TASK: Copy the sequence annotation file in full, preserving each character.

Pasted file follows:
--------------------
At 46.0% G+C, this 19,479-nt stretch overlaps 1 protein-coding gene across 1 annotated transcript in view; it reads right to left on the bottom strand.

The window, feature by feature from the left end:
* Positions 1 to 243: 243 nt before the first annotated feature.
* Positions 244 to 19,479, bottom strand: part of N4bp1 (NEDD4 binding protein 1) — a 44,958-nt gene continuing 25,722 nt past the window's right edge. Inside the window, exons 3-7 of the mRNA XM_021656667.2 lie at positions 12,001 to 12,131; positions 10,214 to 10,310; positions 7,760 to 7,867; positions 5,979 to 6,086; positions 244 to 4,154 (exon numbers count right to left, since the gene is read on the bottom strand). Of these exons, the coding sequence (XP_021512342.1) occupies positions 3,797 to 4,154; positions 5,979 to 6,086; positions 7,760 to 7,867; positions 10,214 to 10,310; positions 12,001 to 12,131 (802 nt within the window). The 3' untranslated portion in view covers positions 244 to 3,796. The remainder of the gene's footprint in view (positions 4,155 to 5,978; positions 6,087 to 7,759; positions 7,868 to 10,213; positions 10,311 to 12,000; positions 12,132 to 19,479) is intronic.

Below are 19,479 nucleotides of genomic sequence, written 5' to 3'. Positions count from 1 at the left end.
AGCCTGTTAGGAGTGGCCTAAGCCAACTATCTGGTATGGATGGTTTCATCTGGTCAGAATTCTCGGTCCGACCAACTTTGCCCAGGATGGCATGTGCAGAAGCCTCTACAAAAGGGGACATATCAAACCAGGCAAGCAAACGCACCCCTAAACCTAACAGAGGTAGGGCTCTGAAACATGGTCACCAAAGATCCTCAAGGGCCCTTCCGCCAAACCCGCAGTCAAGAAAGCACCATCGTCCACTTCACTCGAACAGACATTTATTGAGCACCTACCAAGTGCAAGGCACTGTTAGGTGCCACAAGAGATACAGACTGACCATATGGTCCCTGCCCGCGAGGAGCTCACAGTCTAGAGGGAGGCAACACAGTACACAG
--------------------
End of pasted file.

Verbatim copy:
At 46.0% G+C, this 19,479-nt stretch overlaps 1 protein-coding gene across 1 annotated transcript in view; it reads right to left on the bottom strand.

The window, feature by feature from the left end:
* Positions 1 to 243: 243 nt before the first annotated feature.
* Positions 244 to 19,479, bottom strand: part of N4bp1 (NEDD4 binding protein 1) — a 44,958-nt gene continuing 25,722 nt past the window's right edge. Inside the window, exons 3-7 of the mRNA XM_021656667.2 lie at positions 12,001 to 12,131; positions 10,214 to 10,310; positions 7,760 to 7,867; positions 5,979 to 6,086; positions 244 to 4,154 (exon numbers count right to left, since the gene is read on the bottom strand). Of these exons, the coding sequence (XP_021512342.1) occupies positions 3,797 to 4,154; positions 5,979 to 6,086; positions 7,760 to 7,867; positions 10,214 to 10,310; positions 12,001 to 12,131 (802 nt within the window). The 3' untranslated portion in view covers positions 244 to 3,796. The remainder of the gene's footprint in view (positions 4,155 to 5,978; positions 6,087 to 7,759; positions 7,868 to 10,213; positions 10,311 to 12,000; positions 12,132 to 19,479) is intronic.

Below are 19,479 nucleotides of genomic sequence, written 5' to 3'. Positions count from 1 at the left end.
AGCCTGTTAGGAGTGGCCTAAGCCAACTATCTGGTATGGATGGTTTCATCTGGTCAGAATTCTCGGTCCGACCAACTTTGCCCAGGATGGCATGTGCAGAAGCCTCTACAAAAGGGGACATATCAAACCAGGCAAGCAAACGCACCCCTAAACCTAACAGAGGTAGGGCTCTGAAACATGGTCACCAAAGATCCTCAAGGGCCCTTCCGCCAAACCCGCAGTCAAGAAAGCACCATCGTCCACTTCACTCGAACAGACATTTATTGAGCACCTACCAAGTGCAAGGCACTGTTAGGTGCCACAAGAGATACAGACTGACCATATGGTCCCTGCCCGCGAGGAGCTCACAGTCTAGAGGGAGGCAACACAGTACACAG